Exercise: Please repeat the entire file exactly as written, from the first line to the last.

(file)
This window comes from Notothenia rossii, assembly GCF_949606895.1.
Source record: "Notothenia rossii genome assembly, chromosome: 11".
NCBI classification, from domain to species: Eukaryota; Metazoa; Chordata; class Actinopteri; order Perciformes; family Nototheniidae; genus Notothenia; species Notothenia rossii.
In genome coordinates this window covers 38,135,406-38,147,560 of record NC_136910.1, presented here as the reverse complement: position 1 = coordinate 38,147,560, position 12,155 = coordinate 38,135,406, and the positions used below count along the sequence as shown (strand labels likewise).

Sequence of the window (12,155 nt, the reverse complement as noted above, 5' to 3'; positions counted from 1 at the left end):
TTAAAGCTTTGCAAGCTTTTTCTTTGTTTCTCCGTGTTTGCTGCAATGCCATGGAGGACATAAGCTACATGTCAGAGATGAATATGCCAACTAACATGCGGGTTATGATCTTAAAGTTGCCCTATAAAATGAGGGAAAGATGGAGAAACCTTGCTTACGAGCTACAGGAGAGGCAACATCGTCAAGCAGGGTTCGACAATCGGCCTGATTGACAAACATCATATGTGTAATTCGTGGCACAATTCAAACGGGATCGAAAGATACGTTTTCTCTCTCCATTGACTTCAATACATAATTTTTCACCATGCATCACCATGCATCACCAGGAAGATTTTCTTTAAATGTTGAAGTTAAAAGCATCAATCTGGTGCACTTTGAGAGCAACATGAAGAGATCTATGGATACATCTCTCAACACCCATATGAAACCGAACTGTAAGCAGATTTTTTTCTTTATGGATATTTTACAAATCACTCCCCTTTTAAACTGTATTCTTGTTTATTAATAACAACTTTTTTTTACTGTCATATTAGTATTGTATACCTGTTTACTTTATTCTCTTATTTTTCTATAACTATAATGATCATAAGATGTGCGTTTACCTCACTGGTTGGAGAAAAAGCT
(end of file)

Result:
This window comes from Notothenia rossii, assembly GCF_949606895.1.
Source record: "Notothenia rossii genome assembly, chromosome: 11".
NCBI classification, from domain to species: Eukaryota; Metazoa; Chordata; class Actinopteri; order Perciformes; family Nototheniidae; genus Notothenia; species Notothenia rossii.
In genome coordinates this window covers 38,135,406-38,147,560 of record NC_136910.1, presented here as the reverse complement: position 1 = coordinate 38,147,560, position 12,155 = coordinate 38,135,406, and the positions used below count along the sequence as shown (strand labels likewise).

Sequence of the window (12,155 nt, the reverse complement as noted above, 5' to 3'; positions counted from 1 at the left end):
TTAAAGCTTTGCAAGCTTTTTCTTTGTTTCTCCGTGTTTGCTGCAATGCCATGGAGGACATAAGCTACATGTCAGAGATGAATATGCCAACTAACATGCGGGTTATGATCTTAAAGTTGCCCTATAAAATGAGGGAAAGATGGAGAAACCTTGCTTACGAGCTACAGGAGAGGCAACATCGTCAAGCAGGGTTCGACAATCGGCCTGATTGACAAACATCATATGTGTAATTCGTGGCACAATTCAAACGGGATCGAAAGATACGTTTTCTCTCTCCATTGACTTCAATACATAATTTTTCACCATGCATCACCATGCATCACCAGGAAGATTTTCTTTAAATGTTGAAGTTAAAAGCATCAATCTGGTGCACTTTGAGAGCAACATGAAGAGATCTATGGATACATCTCTCAACACCCATATGAAACCGAACTGTAAGCAGATTTTTTTCTTTATGGATATTTTACAAATCACTCCCCTTTTAAACTGTATTCTTGTTTATTAATAACAACTTTTTTTTACTGTCATATTAGTATTGTATACCTGTTTACTTTATTCTCTTATTTTTCTATAACTATAATGATCATAAGATGTGCGTTTACCTCACTGGTTGGAGAAAAAGCT